Because he made life a little more livable for stressed out Torontonians
Photo by Getty Images
Pre-pandemic Tory, a true Bay Streeter, was a risk-averse pragmatist. But seeing his city in lockdown, Tory let his hair down (literally—he let it grow for nearly a full year), embracing untested, potentially risky programs that could very well create a better Toronto in the process. He fast-tracked 40 kilometres of new bike lanes, in part to accommodate the influx of pandemic-era cyclists. He authorized the conversion of sidewalks and street lanes into patios for restaurants and bars, which had the added benefit of making many downtown streets more vibrant. He put money into support programs for the Indigenous, Black and disabled communities most affected by the pandemic, then hammered the feds and Queen’s Park to cover Toronto’s billion-dollar-plus budget shortfall. He said they had to pay up because he refused to cut city services, arguing that they’re needed now more than ever. Up next: He is an advisory committee member of the family trust at Rogers, which is in the throes of a nasty family battle. A natural mediator, Tory will no doubt be called upon.
Eileen de Villa & Matthew Pegg
Toronto’s medical officer of health and fire chief
Two steadying presences in an uneasy time
Photo by Katherine Holland and courtesy of Toronto Fire Services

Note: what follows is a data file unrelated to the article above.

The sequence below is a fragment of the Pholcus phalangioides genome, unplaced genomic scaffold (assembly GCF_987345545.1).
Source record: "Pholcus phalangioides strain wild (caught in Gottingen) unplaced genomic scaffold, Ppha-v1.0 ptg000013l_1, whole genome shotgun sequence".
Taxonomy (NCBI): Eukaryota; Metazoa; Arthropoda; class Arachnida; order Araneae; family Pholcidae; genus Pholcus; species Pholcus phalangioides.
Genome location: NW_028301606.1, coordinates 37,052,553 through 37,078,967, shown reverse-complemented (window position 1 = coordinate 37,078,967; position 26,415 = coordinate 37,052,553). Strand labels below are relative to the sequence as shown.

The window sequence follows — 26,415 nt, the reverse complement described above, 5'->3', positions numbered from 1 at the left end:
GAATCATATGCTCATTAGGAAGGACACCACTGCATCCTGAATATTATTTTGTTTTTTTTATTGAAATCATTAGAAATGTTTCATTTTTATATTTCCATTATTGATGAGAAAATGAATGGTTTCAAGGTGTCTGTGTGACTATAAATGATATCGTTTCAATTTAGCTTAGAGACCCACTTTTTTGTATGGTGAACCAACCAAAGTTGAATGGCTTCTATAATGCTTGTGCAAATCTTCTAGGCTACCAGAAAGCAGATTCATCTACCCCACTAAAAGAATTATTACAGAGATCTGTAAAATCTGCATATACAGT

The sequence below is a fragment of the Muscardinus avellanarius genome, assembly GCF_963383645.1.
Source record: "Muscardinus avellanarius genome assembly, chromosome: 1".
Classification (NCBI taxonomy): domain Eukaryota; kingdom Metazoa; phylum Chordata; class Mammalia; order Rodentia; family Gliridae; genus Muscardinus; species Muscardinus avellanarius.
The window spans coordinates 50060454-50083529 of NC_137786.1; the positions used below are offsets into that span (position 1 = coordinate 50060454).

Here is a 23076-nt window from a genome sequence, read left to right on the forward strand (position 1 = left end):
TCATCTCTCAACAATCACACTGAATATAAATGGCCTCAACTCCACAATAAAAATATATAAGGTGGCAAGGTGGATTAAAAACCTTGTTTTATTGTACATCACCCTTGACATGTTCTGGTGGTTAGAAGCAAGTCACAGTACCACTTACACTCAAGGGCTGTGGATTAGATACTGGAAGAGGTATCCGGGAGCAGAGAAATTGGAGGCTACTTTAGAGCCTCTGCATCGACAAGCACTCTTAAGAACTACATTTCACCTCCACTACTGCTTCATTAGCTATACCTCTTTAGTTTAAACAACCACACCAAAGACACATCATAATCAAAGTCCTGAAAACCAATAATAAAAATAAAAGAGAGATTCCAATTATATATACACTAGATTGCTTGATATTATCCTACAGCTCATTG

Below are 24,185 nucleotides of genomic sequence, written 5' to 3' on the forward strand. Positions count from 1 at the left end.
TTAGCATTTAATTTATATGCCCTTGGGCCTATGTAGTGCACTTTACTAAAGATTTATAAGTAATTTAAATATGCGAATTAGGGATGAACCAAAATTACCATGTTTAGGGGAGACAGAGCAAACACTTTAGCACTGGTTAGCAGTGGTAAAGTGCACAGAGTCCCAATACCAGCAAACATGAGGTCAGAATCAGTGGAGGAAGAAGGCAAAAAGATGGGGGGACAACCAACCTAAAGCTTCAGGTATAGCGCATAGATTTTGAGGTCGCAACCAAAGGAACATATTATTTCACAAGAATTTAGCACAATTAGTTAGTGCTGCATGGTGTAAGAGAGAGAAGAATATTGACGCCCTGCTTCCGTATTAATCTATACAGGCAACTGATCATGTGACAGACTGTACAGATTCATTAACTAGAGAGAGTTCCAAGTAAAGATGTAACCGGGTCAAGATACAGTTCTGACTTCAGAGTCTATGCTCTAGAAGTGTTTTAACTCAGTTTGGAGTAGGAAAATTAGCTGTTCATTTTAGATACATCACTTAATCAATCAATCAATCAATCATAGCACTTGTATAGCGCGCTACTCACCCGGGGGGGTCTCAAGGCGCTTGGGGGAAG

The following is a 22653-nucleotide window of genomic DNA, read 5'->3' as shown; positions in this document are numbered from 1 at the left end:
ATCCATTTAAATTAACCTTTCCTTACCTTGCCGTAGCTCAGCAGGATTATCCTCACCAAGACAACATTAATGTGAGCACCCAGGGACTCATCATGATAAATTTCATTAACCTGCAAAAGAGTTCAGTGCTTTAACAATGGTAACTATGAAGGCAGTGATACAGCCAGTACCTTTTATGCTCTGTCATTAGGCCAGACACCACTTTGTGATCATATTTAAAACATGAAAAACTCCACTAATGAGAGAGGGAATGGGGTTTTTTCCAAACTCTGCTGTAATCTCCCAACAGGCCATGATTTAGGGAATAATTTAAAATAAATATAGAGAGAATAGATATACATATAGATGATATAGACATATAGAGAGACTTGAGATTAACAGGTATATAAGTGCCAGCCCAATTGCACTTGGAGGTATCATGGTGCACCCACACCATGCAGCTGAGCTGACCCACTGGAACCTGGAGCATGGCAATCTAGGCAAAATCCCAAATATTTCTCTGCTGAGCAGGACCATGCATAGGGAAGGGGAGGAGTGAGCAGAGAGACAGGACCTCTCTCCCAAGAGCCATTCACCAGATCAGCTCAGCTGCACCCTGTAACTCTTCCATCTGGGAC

Toronto’s beloved scarf queen and her bespectacled sidekick have been a steadying civic presence for nearly two years now. They spent the early part of 2021getting vaccines into arms in a high-speed race against fast-spreading variants of concern. (True, we would have preferred a seamless, centralized rollout to the chaotic frenzy we got.) The power duo then implemented targeted, science-backed measures to supplement (and, at times, lead) those implemented by the province. Case in point: when Ford prematurely loosened restrictions last March, in the face of a cresting third wave, de Villa boldly issued an order to close in-person classrooms. Side gigs: De Villa is a member of the McGill Women, Leadership and Philanthropy Initiative, which works to increase the representation of women in positions of leadership. Pegg has been working to shift the culture around mental illness in the fire service by speaking out about his own mental health struggles.
Because there is nothing he can’t do
Photo by Getty Images
If you’ve managed to avoid hearing his thump-thumping “Way 2 Sexy” playing every hour on every Top 40 station, or didn’t understand his cryptic billboards all over the city, or didn’t buy any of his Nike line of hats, hoodies and shirts, then where have you been? Certified Lover Boy is his first new album since 2018, and it is certified HUGE. So huge, it walloped the new Kanye album, which was supposed to be huge. So huge, it has cover art by Damien Hirst of a dozen pregnant, emoji-style women—and that cover has become a huge story on its own, inspiring countless memes. So huge, the university formerly known as Ryerson offered a course this year to study his lyrics, plus the lyrics of fellow Toronto musician the Weeknd—who you may have heard is also huge (Super Bowl halftime show huge!). Up next: With concert-promoting juggernaut Live Nation, he’s converting a former off-track betting site in the Beaches into History Toronto, a 2,500-person capacity music venue.
Ontario’s chief medical officer of health
A capable and charismatic new leader
Photo by courtesy of KFL&A Public Health